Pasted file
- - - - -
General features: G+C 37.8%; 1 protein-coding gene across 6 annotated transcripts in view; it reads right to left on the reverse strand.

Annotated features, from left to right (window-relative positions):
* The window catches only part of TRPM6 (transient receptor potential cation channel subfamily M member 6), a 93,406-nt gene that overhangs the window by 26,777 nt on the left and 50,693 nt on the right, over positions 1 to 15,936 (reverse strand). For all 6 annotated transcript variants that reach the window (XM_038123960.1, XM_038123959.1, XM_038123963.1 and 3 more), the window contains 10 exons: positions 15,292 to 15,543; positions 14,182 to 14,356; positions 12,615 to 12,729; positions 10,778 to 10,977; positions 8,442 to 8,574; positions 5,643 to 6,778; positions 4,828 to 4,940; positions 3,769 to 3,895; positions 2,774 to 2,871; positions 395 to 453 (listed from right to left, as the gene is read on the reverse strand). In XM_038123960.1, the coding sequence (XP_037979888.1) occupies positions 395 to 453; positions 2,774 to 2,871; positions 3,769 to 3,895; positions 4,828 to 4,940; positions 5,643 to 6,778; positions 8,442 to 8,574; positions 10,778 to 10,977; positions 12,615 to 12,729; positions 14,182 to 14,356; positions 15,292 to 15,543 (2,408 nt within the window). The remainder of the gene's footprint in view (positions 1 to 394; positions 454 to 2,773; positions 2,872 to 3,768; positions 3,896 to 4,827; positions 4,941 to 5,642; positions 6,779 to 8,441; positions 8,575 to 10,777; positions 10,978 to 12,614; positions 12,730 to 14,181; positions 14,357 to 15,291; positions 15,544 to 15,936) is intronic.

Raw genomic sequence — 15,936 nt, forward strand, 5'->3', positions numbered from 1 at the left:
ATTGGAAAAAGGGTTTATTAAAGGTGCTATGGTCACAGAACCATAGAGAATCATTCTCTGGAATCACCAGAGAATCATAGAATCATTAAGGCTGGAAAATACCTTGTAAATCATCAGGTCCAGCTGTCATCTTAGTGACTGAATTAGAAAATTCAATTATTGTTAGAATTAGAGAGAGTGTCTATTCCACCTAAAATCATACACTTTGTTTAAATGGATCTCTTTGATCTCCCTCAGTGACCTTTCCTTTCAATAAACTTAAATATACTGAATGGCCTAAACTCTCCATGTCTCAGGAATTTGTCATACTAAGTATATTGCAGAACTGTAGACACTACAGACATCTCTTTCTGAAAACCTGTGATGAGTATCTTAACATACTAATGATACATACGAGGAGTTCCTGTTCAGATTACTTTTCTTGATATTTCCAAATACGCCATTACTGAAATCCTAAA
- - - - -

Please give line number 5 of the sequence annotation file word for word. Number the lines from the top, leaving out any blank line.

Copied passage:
ATTGGAAAAAGGGTTTATTAAAGGTGCTATGGTCACAGAACCATAGAGAATCATTCTCTGGAATCACCAGAGAATCATAGAATCATTAAGGCTGGAAAATACCTTGTAAATCATCAGGTCCAGCTGTCATCTTAGTGACTGAATTAGAAAATTCAATTATTGTTAGAATTAGAGAGAGTGTCTATTCCACCTAAAATCATACACTTTGTTTAAATGGATCTCTTTGATCTCCCTCAGTGACCTTTCCTTTCAATAAACTTAAATATACTGAATGGCCTAAACTCTCCATGTCTCAGGAATTTGTCATACTAAGTATATTGCAGAACTGTAGACACTACAGACATCTCTTTCTGAAAACCTGTGATGAGTATCTTAACATACTAATGATACATACGAGGAGTTCCTGTTCAGATTACTTTTCTTGATATTTCCAAATACGCCATTACTGAAATCCTAAA